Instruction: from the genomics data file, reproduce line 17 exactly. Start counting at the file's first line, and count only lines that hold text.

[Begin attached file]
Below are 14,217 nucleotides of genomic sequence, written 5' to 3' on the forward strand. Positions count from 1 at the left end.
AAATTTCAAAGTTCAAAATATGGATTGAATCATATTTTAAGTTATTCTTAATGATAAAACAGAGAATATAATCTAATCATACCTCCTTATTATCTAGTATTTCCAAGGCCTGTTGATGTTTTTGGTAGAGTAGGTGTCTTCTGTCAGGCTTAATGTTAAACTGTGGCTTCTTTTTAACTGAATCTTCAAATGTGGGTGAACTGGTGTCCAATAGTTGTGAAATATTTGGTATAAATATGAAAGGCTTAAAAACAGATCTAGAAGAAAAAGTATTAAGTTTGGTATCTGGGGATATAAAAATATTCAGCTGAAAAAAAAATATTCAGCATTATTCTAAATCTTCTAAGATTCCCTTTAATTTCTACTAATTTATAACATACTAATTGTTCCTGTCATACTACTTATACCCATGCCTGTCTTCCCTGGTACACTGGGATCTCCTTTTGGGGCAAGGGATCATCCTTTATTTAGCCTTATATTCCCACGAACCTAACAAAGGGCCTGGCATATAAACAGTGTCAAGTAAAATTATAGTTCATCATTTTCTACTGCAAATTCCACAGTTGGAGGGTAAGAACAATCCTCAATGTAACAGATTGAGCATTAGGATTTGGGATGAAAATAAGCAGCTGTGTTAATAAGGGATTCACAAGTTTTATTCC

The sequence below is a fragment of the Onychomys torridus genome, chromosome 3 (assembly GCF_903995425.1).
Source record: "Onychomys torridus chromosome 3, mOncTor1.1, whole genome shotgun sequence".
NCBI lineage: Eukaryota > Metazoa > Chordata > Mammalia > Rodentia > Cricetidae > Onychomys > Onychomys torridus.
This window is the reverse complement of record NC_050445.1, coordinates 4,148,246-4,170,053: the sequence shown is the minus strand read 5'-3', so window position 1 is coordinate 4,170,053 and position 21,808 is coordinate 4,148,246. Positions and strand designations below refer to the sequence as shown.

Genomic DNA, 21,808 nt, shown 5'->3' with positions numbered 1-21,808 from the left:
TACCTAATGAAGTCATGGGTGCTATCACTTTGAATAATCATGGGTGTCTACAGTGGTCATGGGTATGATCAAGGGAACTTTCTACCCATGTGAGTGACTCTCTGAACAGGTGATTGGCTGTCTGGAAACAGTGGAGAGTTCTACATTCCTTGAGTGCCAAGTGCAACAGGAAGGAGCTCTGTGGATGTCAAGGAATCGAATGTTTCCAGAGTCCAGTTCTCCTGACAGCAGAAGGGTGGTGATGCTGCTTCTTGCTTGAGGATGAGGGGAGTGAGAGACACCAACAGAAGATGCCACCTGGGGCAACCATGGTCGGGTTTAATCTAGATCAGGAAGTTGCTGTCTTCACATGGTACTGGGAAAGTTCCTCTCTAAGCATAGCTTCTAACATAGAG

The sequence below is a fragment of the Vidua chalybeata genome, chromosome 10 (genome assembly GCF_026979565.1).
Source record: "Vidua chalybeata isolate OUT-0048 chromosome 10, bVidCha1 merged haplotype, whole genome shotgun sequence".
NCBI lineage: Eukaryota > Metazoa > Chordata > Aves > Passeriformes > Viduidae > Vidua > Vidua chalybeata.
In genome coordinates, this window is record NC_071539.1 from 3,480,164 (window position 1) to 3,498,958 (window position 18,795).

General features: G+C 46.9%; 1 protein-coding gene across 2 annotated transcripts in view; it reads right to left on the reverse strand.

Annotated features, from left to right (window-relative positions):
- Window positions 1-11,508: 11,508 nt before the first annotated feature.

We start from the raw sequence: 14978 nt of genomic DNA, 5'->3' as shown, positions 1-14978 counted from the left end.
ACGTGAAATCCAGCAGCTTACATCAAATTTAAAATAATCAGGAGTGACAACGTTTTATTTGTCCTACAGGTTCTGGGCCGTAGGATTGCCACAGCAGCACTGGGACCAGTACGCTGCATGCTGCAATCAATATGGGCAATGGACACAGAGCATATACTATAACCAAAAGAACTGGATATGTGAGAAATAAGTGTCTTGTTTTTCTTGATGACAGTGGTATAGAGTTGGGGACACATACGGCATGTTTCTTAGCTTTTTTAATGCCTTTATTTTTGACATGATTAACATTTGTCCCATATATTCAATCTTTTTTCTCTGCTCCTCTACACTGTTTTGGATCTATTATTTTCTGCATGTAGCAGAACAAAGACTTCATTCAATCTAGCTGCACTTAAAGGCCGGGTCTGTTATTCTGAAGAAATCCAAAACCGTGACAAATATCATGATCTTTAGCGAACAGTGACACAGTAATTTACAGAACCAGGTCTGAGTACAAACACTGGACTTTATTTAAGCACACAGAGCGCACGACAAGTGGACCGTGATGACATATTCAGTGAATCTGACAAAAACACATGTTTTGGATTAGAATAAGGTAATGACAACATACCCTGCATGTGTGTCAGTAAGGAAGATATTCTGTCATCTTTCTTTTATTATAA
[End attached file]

ACGTGAAATCCAGCAGCTTACATCAAATTTAAAATAATCAGGAGTGACAACGTTTTATTTGTCCTACAGGTTCTGGGCCGTAGGATTGCCACAGCAGCACTGGGACCAGTACGCTGCATGCTGCAATCAATATGGGCAATGGACACAGAGCATATACTATAACCAAAAGAACTGGATATGTGAGAAATAAGTGTCTTGTTTTTCTTGATGACAGTGGTATAGAGTTGGGGACACATACGGCATGTTTCTTAGCTTTTTTAATGCCTTTATTTTTGACATGATTAACATTTGTCCCATATATTCAATCTTTTTTCTCTGCTCCTCTACACTGTTTTGGATCTATTATTTTCTGCATGTAGCAGAACAAAGACTTCATTCAATCTAGCTGCACTTAAAGGCCGGGTCTGTTATTCTGAAGAAATCCAAAACCGTGACAAATATCATGATCTTTAGCGAACAGTGACACAGTAATTTACAGAACCAGGTCTGAGTACAAACACTGGACTTTATTTAAGCACACAGAGCGCACGACAAGTGGACCGTGATGACATATTCAGTGAATCTGACAAAAACACATGTTTTGGATTAGAATAAGGTAATGACAACATACCCTGCATGTGTGTCAGTAAGGAAGATATTCTGTCATCTTTCTTTTATTATAA